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Markel Insurance

22 May 2019

Innocent mistake is no excuse for failure to pay ICO fee

Data controllers are required to pay a charge to the Information Commissioner (IC) unless they are exempt. The Data Protection (Charged and Information) Regulations 2018 provide 3 tiers for payment. Read our blog to find out why a well-known paint supplier was fined £4,000 by the IC.

Data controllers are required to pay a charge to the Information Commissioner’s Office unless they are exempt.

The cost of your data protection fee depends on your size and turnover. There are three tiers of fee ranging from £40 and £2,900, but for most organisations it will be £40 or £60.
Some organisations for example charities and small occupational pension schemes only pay £40 regardless of their size and turnover.

You can use the free fee-assessment tool on the Information Commissioner’s Office website to find out if and how much you will need to pay.

The Information Commissioner has recently being issuing fines to data controllers for their failure to pay the relevant fees, where relevant.

In a recent case, the IC issued a £4,000 fixed penalty to Farrow and Ball, a well-known paint supplier, for a failure to pay the relevant tier 3 data protection fee of £2,900.

Farrow and Ball appealed the decision on the basis that its failure to pay was an innocent mistake. It argued that the IC's reminder was sent while the relevant Farrow and Ball individual was on holiday. As a result the reminder was not identified as important internally. The fee was promptly paid once the default was discovered.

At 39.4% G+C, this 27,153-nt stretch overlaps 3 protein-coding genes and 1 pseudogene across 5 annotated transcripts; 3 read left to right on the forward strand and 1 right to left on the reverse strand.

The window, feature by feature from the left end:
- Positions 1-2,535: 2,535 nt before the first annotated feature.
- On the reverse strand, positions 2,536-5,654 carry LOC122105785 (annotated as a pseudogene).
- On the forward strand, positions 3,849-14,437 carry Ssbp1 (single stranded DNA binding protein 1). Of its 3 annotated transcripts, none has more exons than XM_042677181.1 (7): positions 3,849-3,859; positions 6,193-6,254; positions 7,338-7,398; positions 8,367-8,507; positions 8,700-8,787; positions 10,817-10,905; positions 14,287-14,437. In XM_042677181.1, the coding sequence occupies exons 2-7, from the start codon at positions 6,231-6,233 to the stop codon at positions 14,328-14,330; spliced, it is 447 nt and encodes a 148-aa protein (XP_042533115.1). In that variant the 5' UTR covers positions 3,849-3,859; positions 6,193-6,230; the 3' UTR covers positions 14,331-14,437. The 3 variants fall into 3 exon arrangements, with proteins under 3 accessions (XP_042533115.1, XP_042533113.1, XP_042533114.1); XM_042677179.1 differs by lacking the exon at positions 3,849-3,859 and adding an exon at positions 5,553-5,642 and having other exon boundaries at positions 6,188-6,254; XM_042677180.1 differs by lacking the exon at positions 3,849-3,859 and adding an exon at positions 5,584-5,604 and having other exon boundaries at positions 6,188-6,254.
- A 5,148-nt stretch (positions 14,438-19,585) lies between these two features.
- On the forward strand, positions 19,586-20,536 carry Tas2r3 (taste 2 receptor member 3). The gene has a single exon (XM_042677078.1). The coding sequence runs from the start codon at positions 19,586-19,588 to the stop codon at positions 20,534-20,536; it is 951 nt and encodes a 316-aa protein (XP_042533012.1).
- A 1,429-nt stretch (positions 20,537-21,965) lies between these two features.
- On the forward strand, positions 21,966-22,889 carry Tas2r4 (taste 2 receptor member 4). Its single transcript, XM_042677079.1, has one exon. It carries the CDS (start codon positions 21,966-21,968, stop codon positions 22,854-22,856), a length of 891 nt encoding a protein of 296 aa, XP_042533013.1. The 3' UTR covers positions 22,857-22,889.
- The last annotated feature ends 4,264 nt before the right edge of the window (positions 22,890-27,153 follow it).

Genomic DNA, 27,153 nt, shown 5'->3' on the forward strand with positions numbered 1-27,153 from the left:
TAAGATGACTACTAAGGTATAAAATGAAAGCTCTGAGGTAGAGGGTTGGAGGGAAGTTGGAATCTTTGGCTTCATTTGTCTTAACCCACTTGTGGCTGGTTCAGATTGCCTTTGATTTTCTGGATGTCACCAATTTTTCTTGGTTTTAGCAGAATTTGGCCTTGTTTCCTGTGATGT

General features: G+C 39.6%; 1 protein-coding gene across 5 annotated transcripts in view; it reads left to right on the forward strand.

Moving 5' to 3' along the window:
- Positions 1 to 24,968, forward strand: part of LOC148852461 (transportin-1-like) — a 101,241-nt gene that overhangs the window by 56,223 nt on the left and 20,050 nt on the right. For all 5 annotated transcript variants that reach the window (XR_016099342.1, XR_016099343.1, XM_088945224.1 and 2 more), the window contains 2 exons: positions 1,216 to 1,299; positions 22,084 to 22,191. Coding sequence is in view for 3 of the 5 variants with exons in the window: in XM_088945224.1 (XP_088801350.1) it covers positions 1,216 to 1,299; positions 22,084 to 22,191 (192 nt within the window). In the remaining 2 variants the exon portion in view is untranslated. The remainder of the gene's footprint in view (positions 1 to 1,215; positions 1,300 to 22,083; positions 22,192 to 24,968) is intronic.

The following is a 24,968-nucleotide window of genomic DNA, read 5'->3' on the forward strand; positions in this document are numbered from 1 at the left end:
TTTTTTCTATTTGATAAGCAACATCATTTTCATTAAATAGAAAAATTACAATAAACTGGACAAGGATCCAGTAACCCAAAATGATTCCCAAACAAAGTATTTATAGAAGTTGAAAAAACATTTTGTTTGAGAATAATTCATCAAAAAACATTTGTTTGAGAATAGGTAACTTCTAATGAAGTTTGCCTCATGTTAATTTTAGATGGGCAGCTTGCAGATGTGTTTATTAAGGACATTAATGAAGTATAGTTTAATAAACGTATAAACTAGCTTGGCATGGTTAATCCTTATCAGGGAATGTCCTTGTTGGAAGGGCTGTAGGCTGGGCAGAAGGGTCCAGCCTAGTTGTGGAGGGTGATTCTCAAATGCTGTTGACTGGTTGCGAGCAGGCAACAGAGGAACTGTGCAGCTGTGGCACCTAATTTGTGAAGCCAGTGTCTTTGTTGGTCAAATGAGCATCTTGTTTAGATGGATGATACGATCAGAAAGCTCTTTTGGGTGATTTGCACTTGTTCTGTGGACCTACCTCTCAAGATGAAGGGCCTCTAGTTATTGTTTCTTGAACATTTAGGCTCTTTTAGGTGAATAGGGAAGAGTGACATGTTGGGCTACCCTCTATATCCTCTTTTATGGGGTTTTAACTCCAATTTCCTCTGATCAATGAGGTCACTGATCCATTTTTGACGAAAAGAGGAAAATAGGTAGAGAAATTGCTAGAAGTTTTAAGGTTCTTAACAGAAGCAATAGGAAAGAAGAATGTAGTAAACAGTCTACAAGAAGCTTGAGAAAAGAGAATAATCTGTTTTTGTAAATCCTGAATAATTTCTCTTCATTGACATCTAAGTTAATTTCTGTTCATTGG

The matter progressed to tribunal and it found that Farrow and Ball had not provided a reasonable excuse for non-compliance. The tribunal concluded that a reasonable controller would have systems in place to comply with the 2018 Regulations and there was no particular difficulty which explained their departure from the expected standards of a reasonable controller. The tribunal confirmed there was no evidence of financial hardship or other reason for the IC's discretion to be exercised differently.

The appeal was dismissed.

You can read the full case summary here.
 
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22 May 2019

Failure to recognise disability on appeal, meant dismissal was discriminatory

A recent employment appeal tribunal case found that a dismissal was discriminatory, although the employer did not know the employee was disabled until the appeal hearing. Read our blog here to find out more.